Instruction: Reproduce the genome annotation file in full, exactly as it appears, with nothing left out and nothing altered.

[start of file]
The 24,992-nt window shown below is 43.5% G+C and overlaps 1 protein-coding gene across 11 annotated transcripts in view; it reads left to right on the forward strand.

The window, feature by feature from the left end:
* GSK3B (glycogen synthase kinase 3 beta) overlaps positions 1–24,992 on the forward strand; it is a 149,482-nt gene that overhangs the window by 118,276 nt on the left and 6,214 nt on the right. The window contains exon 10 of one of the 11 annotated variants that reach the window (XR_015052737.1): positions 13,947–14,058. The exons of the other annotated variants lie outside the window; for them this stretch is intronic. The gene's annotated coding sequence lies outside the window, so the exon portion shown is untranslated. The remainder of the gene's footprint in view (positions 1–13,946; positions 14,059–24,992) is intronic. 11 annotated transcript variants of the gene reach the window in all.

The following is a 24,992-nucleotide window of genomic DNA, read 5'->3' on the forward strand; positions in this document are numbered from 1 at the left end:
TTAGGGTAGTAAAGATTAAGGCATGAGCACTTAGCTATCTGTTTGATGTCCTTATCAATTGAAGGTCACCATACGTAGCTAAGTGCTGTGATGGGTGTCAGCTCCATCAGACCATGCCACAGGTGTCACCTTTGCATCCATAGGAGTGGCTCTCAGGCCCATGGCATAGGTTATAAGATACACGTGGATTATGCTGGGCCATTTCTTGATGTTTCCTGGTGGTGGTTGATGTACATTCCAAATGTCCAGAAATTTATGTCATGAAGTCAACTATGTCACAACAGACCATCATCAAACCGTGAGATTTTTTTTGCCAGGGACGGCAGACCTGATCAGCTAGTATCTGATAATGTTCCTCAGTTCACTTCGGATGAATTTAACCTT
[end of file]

The 24,992-nt window shown below is 43.5% G+C and overlaps 1 protein-coding gene across 11 annotated transcripts in view; it reads left to right on the forward strand.

The window, feature by feature from the left end:
* GSK3B (glycogen synthase kinase 3 beta) overlaps positions 1–24,992 on the forward strand; it is a 149,482-nt gene that overhangs the window by 118,276 nt on the left and 6,214 nt on the right. The window contains exon 10 of one of the 11 annotated variants that reach the window (XR_015052737.1): positions 13,947–14,058. The exons of the other annotated variants lie outside the window; for them this stretch is intronic. The gene's annotated coding sequence lies outside the window, so the exon portion shown is untranslated. The remainder of the gene's footprint in view (positions 1–13,946; positions 14,059–24,992) is intronic. 11 annotated transcript variants of the gene reach the window in all.

The following is a 24,992-nucleotide window of genomic DNA, read 5'->3' on the forward strand; positions in this document are numbered from 1 at the left end:
TTAGGGTAGTAAAGATTAAGGCATGAGCACTTAGCTATCTGTTTGATGTCCTTATCAATTGAAGGTCACCATACGTAGCTAAGTGCTGTGATGGGTGTCAGCTCCATCAGACCATGCCACAGGTGTCACCTTTGCATCCATAGGAGTGGCTCTCAGGCCCATGGCATAGGTTATAAGATACACGTGGATTATGCTGGGCCATTTCTTGATGTTTCCTGGTGGTGGTTGATGTACATTCCAAATGTCCAGAAATTTATGTCATGAAGTCAACTATGTCACAACAGACCATCATCAAACCGTGAGATTTTTTTTGCCAGGGACGGCAGACCTGATCAGCTAGTATCTGATAATGTTCCTCAGTTCACTTCGGATGAATTTAACCTT